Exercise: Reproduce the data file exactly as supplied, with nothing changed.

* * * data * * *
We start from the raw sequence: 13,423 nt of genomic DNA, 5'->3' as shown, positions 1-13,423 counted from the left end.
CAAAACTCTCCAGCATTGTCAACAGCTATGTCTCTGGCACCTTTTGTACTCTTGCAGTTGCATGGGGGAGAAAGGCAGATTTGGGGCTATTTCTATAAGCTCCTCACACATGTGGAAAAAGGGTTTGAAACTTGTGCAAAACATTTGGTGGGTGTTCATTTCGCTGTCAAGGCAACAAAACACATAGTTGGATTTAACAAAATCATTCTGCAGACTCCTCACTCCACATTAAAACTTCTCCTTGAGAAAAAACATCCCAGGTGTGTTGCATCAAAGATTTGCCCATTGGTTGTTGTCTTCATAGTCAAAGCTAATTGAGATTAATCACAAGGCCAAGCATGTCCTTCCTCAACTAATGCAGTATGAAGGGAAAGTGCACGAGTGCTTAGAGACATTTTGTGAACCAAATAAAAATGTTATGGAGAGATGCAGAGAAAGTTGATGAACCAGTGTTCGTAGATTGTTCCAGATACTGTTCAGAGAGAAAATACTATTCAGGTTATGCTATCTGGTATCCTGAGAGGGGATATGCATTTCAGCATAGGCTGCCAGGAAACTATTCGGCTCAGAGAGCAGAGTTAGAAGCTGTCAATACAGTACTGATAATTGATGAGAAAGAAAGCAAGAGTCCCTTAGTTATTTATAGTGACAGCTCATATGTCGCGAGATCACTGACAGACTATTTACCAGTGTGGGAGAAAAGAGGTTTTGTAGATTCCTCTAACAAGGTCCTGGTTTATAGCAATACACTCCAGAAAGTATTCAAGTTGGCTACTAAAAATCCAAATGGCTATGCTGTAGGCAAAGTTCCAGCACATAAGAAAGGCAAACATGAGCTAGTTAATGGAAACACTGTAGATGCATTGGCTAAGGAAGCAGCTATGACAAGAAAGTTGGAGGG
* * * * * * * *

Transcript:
We start from the raw sequence: 13,423 nt of genomic DNA, 5'->3' as shown, positions 1-13,423 counted from the left end.
CAAAACTCTCCAGCATTGTCAACAGCTATGTCTCTGGCACCTTTTGTACTCTTGCAGTTGCATGGGGGAGAAAGGCAGATTTGGGGCTATTTCTATAAGCTCCTCACACATGTGGAAAAAGGGTTTGAAACTTGTGCAAAACATTTGGTGGGTGTTCATTTCGCTGTCAAGGCAACAAAACACATAGTTGGATTTAACAAAATCATTCTGCAGACTCCTCACTCCACATTAAAACTTCTCCTTGAGAAAAAACATCCCAGGTGTGTTGCATCAAAGATTTGCCCATTGGTTGTTGTCTTCATAGTCAAAGCTAATTGAGATTAATCACAAGGCCAAGCATGTCCTTCCTCAACTAATGCAGTATGAAGGGAAAGTGCACGAGTGCTTAGAGACATTTTGTGAACCAAATAAAAATGTTATGGAGAGATGCAGAGAAAGTTGATGAACCAGTGTTCGTAGATTGTTCCAGATACTGTTCAGAGAGAAAATACTATTCAGGTTATGCTATCTGGTATCCTGAGAGGGGATATGCATTTCAGCATAGGCTGCCAGGAAACTATTCGGCTCAGAGAGCAGAGTTAGAAGCTGTCAATACAGTACTGATAATTGATGAGAAAGAAAGCAAGAGTCCCTTAGTTATTTATAGTGACAGCTCATATGTCGCGAGATCACTGACAGACTATTTACCAGTGTGGGAGAAAAGAGGTTTTGTAGATTCCTCTAACAAGGTCCTGGTTTATAGCAATACACTCCAGAAAGTATTCAAGTTGGCTACTAAAAATCCAAATGGCTATGCTGTAGGCAAAGTTCCAGCACATAAGAAAGGCAAACATGAGCTAGTTAATGGAAACACTGTAGATGCATTGGCTAAGGAAGCAGCTATGACAAGAAAGTTGGAGGG